Author Topic: How to beat a PCN for not paying airport drop off charge  (Read 813 times)

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Offline Web Admin

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How to beat a PCN for not paying airport drop off charge
« on: 12 December, 2022, 12:16:39 PM »
I was slapped with a £150 fine and threatened after I forgot to pay airport parking charge – here’s how I beat it

Jane Matthews
Published: 13:03, 22 Nov 2022Updated: 13:10, 22 Nov 2022

A LAWYER who was slapped with a £150 fine after he forgot to pay an airport parking charge has revealed how he beat it - and how you can, too.

Edward Levey KC forgot to pay the £5 drop-off fee at Heathrow Airport and found himself being threatened with "further action" if he didn't pay the inflated ticket.

Edward Levey KC took to Twitter to share how he beat a £150 parking ticket

Edward made two entertaining, and educational, threads to help others who may find themselves in the same situation

But, the law expert says he found a way out of coughing up the cash, and has taken to Twitter to share it.

In a number of entertaining and educational threads, Edward shared his triumph against APCOA Parking, who issued the ticket.

He said if people end up in the same situation as he did "you may want to consider not paying it".

The Fountain Court Chambers‘ lawyer said, in his opinion, the £150 fine was “clearly unenforceable” and he had considered legal proceedings against the parking firm.

He claimed there were two reasons the ticket was unenforceable - including that it was unfair under the Consumer Rights Act.

But Edward said he no longer planned to take legal action as the firm decided to waive the fine “as a gesture of goodwill” - after he contacted them with his legal concerns.

Edward said it wasn't long after he dropped his daughter at Heathrow Airport that he realised he'd forgotten to pay the £5 charge.

He says he missed the payment deadline and immediately called APCOA Parking, who told him to wait for the letter, then appeal it.

Edward did exactly that, and said: "The letters were made to look 'official' and they were increasingly threatening in their content and tone."

He went on to say there were two reasons the fine was unenforceable, adding: "But before I explain, it is important to be clear that I am dealing *specifically* here with a situation where you are issued a PCN because you failed to pay a charge within a specified time limit."

Edward said the first reason was: "The relevant contractual term is 'unfair' under section 62 of the Consumer Rights Act (CRA) 2015."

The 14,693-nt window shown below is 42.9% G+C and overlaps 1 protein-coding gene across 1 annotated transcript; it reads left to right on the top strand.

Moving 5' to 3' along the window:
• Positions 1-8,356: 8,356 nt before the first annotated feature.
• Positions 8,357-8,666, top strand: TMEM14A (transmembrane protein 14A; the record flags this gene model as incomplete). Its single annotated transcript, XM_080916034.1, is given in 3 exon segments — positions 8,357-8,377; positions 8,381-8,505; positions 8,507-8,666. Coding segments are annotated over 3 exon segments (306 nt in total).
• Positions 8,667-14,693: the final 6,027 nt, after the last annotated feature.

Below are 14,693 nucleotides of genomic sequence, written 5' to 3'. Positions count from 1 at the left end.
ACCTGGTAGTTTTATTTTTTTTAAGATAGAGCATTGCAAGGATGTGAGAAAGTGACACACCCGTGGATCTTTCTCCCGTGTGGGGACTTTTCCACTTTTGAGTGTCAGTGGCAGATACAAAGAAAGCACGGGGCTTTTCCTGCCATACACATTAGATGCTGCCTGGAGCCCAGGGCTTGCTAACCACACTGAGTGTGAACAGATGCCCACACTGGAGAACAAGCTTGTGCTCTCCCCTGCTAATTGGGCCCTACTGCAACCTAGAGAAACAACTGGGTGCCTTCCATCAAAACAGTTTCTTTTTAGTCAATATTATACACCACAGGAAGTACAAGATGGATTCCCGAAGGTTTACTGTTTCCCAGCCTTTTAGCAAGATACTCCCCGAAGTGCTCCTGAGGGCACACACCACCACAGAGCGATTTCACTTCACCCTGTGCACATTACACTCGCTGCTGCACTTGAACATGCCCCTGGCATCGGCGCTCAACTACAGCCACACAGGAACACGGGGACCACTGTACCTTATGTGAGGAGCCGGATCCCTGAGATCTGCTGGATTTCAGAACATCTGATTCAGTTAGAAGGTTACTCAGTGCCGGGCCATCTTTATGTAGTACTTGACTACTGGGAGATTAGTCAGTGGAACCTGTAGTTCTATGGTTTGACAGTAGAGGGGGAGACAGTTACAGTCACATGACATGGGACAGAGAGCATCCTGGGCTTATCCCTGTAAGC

And the second was: "The relevant term is an unlawful penalty and unenforceable at common law."

He explained the rise of the ticket from a £5 fee, because he didn't pay by within the less than 48-hour deadline, is "likely to be treated as unfair because it's a disproportionately high sum in compensation".

Edward added: "Now that doesn't mean it is definitely unfair, but it's a strong indication that a court would treat it as unfair."

He then went on to use a case and legal jargon to explain the second reason, which illustrated how “a court will not enforce a clause if it amounts to a penalty”.

Edward added: "The reality is that the entire system is designed to take advantage of the fact that people with the best intentions in the world simply forget to pay when they get home, as happened to me.

"The system is set up to make it as easy as possible for people to forget."

You can read Edward's Twitter threads here (, and here (

The Sun Online has approached APCOA Parking for comment.

Offline The Bald Eagle

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Re: How to beat a PCN for not paying airport drop off charge
« Reply #1 on: 02 October, 2023, 09:56:49 AM »
The success story continues.   <Owned>  :aplude: :aplude: :aplude: :aplude:


How we beat Gatwick and Heathrow airport drop-off charges

How lawyers helped to overturn one man’s fine for failing to pay a £5 fee at Gatwick when he was collecting his parents

Saturday September 30 2023, 12.01am, The Times

Simon Fullerton, 47, was taken to court for failing to pay Gatwick parking charges

A landmark court ruling could make it easier to contest fines for those who fall foul of costly airport drop-off fees.

“Kiss and fly” charges are now common at airports, charging drivers up to 60p a minute to drop someone off at the terminal.

But the system at Heathrow and Gatwick has been called into question after a £5 drop-off charge spiralled into a £250 demand from debt collectors.

Simon Fullerton, 47, was taken to court for failing to pay the charge at Gatwick. While most airports take payment by cash or card when you leave the drop-off zone, at Gatwick and Heathrow your registration plate is scanned and you have to pay online by midnight the next day. At Gatwick £5 buys you ten minutes and it costs £25 if you stay longer while at Heathrow you pay £5 per drop-off and there is no time limit.